The Janet Orttung-Morrow, MD and Grant Morrow, III, MD Endowed Chair in Pediatric Behavioral Health Announced

May 17, 2019

COLUMBUS, Ohio – Nationwide Children’s Hospital has announced the creation of the Janet Orttung-Morrow, MD and Grant Morrow, III, MD Endowed Chair in Pediatric Behavioral Health. Endowed chairs are among the highest honor that can be bestowed upon a researcher, academic, or clinician. The first recipient of the chair is Cynthia A. Gerhardt, PhD.

Gerhardt is the director of the Center for Biobehavioral Health in The Research Institute at Nationwide Children’s Hospital. She is also a psychologist in the Pediatric Psychology and Neuropsychology Program at Nationwide Children’s and a Professor of Pediatrics and Psychology at The Ohio State University College of Medicine. Gerhardt is an internationally known expert in risk and resilience factors associated with family adjustment to stress, particularly life-threatening illnesses such as childhood cancer. In recognition of her body of work, Gerhardt received the Dennis Drotar Distinguished Research Award from the American Psychological Association in 2016.

“It is such an honor to be recognized in this way,” said Gerhardt. “The Morrow name is synonymous with excellence and care in the medical field. This endowment will help ensure our continued efforts to improve the mental health of children and families in our community and across the country.”

The endowed chair was conferred to Gerhardt in a small ceremony earlier this spring and was made possible by generous support from the Morrow family. Janet Orttung-Morrow, MD, was a child psychiatrist with an interest in developmental and psychodynamic child psychiatry issues. She was well-known for her willingness to defend the interests of children, professional women, and for the rights and needs of persons with mental disorders. Dr. Orttung-Morrow passed away in 1993.

Prior to retirement in 2015, Grant Morrow, III, MD, was a member of the Molecular and Human Genetics Section at Nationwide Children’s Hospital and a Professor of Pediatrics at The Ohio State University College of Medicine. He served on a number of national organizations, and held leadership assignments throughout the industry. He is perhaps most well-known for his commitment to pediatric research. Morrow presided over the construction of the first research-specific facilities on the Nationwide Children’s Hospital campus.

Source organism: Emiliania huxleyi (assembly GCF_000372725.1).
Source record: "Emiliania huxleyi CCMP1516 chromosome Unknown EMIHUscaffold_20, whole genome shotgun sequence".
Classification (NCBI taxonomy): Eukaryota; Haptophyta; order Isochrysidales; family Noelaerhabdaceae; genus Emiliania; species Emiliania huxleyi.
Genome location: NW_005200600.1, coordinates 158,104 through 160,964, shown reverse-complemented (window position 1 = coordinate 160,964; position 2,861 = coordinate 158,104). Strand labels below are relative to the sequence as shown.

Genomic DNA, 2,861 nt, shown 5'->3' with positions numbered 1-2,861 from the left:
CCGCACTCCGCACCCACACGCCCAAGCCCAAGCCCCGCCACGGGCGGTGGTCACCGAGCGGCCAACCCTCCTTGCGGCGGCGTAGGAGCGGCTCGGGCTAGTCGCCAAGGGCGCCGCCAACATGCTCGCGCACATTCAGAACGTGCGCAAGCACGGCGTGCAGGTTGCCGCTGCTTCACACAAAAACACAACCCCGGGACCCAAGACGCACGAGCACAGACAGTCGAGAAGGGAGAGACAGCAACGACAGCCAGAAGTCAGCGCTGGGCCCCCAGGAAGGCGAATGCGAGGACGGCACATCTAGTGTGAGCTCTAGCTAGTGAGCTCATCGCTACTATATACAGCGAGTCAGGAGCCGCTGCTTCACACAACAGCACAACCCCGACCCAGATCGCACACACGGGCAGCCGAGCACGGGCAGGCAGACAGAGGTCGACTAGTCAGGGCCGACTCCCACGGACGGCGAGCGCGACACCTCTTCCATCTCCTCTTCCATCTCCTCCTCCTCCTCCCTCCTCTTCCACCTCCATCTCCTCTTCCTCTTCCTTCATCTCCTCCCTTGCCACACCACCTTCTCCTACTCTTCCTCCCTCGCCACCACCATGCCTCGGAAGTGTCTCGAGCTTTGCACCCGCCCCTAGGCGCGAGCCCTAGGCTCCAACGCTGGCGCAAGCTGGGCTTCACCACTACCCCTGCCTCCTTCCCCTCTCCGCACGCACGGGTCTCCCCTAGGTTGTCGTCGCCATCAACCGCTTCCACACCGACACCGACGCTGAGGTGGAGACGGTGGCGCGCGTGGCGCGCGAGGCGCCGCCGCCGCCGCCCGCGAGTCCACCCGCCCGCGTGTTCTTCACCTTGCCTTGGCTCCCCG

Morrow previously established a legacy gift to Nationwide Children’s. In 2018, Morrow and his wife, Cordelia Westwater-Robinson, directed the gift to create the endowed chair in a field beloved by Janet and to honor her legacy.

“Everyone in our family is passionate about behavioral health,” said Westwater-Robinson. “Emotional wellbeing is no less important than physical wellbeing. As a country, we have to do more. Nationwide Children’s has ambitiously stepped up to raise awareness, increase research, and improve clinical care for children facing these conditions. We are honored to be able to help in our way, while also celebrating the accomplishments of Grant and Janet.”

About Nationwide Children's Hospital

Named to the Top 10 Honor Roll on U.S. News & World Report’s 2019-20 list of “Best Children’s Hospitals,” Nationwide Children’s Hospital is one of America’s largest not-for-profit freestanding pediatric health care systems providing wellness, preventive, diagnostic, treatment and rehabilitative care for infants, children and adolescents, as well as adult patients with congenital disease. Nationwide Children’s has a staff of more than 13,000 providing state-of-the-art pediatric care during more than 1.5 million patient visits annually. As home to the Department of Pediatrics of The Ohio State University College of Medicine, Nationwide Children’s physicians train the next generation of pediatricians and pediatric specialists. The Abigail Wexner Research Institute at Nationwide Children’s Hospital is one of the Top 10 National Institutes of Health-funded freestanding pediatric research facilities. More information is available at